(1993, CD )
Musical Times, 1939
Musical Times, 1939
(analytical descriptive article, June 1939)
Phyllida and Corydon
- Madrigal - Phyllida
and Corydon (Nicholas Breton, 1545-1626)
- Madrigal - Beauty
sat bathing by a stream (Anthony Munday, 1553-1633)
- Pastoral - On
a hill there grows a flower (Nicholas Breton, 1545-1626)
- Air - Phyllis
inamorata (Lancelot Andrews, 1555-1626)
- Ballet - Said
I that Amaryllis (Anon., C16)
- Canzonet - The
treasure of my heart (Sir Philip Sidney, 1554-1586)
- Air - While she
lies sleeping (Anon., C16)
- Pastoral - Corydon,
arise (Anon., C16)
- Madrigal - To
meadows (Robert Herrick, 1591-1674)
was busy on his Violin
Concerto, begun in 1937, and not completed until 1941, when
he interrupted his work to write the madrigal suite for unaccompanied
SATB chorus, Phyllida and Corydon. Unlike the Concerto, which seems
to follow logically and musically on from the Symphony
in G minor, there is little to relate either work to this one.
Moeran set exclusively Elizabethan period pastoral
poetry, much of it only loosely connected, in a particularly well
honed madrigal style. Unlike earlier, Victorian pastiche efforts,
Moeran has fully understood and implemented the intricacies of rhythms,
accents and melodic shapes of the original English madrigalists,
in particular Morley, but also Wilbye and Benet.
But Moeran is not writing straight imitations, and
within the established patterns he is able to add his own chromaticisms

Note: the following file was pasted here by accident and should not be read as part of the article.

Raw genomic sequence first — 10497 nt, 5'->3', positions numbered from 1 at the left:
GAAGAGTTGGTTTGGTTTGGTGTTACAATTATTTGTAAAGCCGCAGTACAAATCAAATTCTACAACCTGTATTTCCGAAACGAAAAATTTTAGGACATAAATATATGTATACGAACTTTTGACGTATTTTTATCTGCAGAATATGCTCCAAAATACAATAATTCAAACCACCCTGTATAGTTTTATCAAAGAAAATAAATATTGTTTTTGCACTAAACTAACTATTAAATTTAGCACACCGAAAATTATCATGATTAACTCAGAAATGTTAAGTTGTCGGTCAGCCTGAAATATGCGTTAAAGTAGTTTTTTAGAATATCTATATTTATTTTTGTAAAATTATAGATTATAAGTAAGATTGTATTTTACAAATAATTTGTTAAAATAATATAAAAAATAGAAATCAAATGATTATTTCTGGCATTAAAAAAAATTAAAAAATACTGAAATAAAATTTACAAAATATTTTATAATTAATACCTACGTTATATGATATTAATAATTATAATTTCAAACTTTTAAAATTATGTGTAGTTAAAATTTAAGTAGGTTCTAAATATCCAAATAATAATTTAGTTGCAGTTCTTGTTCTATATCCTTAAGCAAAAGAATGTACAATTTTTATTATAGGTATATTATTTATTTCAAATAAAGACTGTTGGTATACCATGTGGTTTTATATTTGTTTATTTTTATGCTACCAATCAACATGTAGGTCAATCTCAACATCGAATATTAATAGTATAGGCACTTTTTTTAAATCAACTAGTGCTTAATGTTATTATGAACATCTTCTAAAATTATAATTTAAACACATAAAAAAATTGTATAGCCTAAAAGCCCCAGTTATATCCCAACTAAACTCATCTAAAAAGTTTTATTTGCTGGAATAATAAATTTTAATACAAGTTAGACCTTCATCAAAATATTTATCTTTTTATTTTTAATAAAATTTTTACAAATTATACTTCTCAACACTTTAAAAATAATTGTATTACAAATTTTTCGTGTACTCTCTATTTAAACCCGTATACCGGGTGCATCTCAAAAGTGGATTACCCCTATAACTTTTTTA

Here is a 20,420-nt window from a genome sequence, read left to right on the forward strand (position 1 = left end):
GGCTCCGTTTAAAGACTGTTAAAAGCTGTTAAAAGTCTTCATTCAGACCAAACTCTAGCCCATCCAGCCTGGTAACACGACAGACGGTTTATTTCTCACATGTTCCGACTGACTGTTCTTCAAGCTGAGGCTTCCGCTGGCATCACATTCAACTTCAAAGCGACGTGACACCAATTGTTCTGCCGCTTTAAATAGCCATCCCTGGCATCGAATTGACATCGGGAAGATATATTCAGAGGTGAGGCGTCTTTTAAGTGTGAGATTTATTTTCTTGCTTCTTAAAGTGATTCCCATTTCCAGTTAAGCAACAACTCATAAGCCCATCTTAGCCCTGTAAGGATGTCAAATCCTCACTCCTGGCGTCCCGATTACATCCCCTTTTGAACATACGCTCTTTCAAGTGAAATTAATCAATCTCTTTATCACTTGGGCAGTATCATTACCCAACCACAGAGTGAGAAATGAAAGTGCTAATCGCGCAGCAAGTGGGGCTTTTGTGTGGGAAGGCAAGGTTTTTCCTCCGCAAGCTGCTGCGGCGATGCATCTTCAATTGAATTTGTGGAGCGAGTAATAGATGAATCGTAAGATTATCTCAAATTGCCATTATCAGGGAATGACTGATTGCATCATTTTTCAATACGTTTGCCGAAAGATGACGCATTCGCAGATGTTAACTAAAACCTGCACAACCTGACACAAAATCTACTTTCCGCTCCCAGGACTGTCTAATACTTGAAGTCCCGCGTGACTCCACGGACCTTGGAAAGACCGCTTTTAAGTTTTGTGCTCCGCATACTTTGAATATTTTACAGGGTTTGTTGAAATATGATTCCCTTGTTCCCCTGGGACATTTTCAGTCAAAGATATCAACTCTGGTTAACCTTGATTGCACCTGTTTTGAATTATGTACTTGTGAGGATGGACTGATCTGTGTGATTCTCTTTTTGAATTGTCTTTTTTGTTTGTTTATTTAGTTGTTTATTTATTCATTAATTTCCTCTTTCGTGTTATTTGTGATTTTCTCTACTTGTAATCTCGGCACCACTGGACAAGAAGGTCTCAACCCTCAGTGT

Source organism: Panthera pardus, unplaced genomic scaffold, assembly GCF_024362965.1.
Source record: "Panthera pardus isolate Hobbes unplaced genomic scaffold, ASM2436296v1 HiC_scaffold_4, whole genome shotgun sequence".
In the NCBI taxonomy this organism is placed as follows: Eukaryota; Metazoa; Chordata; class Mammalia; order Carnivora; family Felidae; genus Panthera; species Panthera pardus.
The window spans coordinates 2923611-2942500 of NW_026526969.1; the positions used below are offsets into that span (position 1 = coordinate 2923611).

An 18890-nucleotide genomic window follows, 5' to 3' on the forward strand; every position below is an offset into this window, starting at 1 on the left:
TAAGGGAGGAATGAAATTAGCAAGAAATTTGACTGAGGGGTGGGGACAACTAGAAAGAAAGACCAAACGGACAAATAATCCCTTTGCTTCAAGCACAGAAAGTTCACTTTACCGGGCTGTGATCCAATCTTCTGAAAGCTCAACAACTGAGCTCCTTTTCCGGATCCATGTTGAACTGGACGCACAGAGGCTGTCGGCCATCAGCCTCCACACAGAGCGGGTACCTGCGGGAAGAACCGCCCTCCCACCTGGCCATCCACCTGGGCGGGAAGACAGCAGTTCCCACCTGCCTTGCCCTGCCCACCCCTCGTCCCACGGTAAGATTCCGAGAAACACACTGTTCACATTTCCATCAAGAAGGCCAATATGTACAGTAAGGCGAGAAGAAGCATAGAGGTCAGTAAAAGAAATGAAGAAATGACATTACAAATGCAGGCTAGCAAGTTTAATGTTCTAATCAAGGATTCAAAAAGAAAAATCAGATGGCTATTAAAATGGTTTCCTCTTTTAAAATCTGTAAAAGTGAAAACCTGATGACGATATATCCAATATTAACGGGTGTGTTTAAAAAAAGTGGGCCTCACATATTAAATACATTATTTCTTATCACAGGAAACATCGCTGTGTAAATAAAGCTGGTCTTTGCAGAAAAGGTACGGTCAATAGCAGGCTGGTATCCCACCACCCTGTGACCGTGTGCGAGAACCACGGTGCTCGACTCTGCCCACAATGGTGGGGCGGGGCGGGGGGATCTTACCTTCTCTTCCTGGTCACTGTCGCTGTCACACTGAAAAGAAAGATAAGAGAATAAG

and modulations from a harmony many centuries forward. Some commentators
have found this cross-pollination to be something of a problem,
and have expressed unease with chromaticism sitting upon such strict
sixteenth century structures.
Geoffrey Self, however, finds value in this: "The
work is highly characteristic of its composer, and valuable therefore
precisely because of the stylistic inconsistency. For we are continually
made aware, throughout his music, of a kind of divide/dichotomy.
Within it lyricism has two faces - major/minor tonality is split
in false relation, passages of pastoral diatonicism are dispersed
in polytonality: and here, in Phyllida and Corydon strict Tudor
polyphony is set against extreme chromaticism."
He goes on to suggest that some of the most "worrying"
examples of this are also the sections of most overwhelming intensity.
To my own ears I must admit I find no great problem with this aspect
of the work. I do admit it is not a piece I have studied extensively,
but to one who has grown up with far more 'difficult' harmony to
contend with, Phyllida and Corydon works very well indeed.
Self also picks up on some interested and perhaps
unexpected musical relations with other works of the time. Despite
my assertion that Phyllida and Corydon bears little relation to
contemporaneous works, plucking out the line "so vain desire was
hidden" from Beauty sat bathing by a stream and finding almost direct
parallel melodic use in both the Symphony and Violin Concerto. From
this he speculates on a hidden meaning now illustrated: "If its
use is deliberate, what 'vain desire' is enshrined in the two major
works - a desire, a yearning even, for ultimate peace?"
Yet the conclusion of Phyllida and Corydon fails to
find this 'ultimate peace' - Self describes the final madrigal To
meadows as an image "of utter loneliness, bereft of consolation.
I know of only one work, Delius' Sea Drift...to compare with its
emotional desolation." Perhaps 1939 was not an ideal year for
an injured First World War veteran to be writing particularly optimistic
"strict Tudor polyphony is set against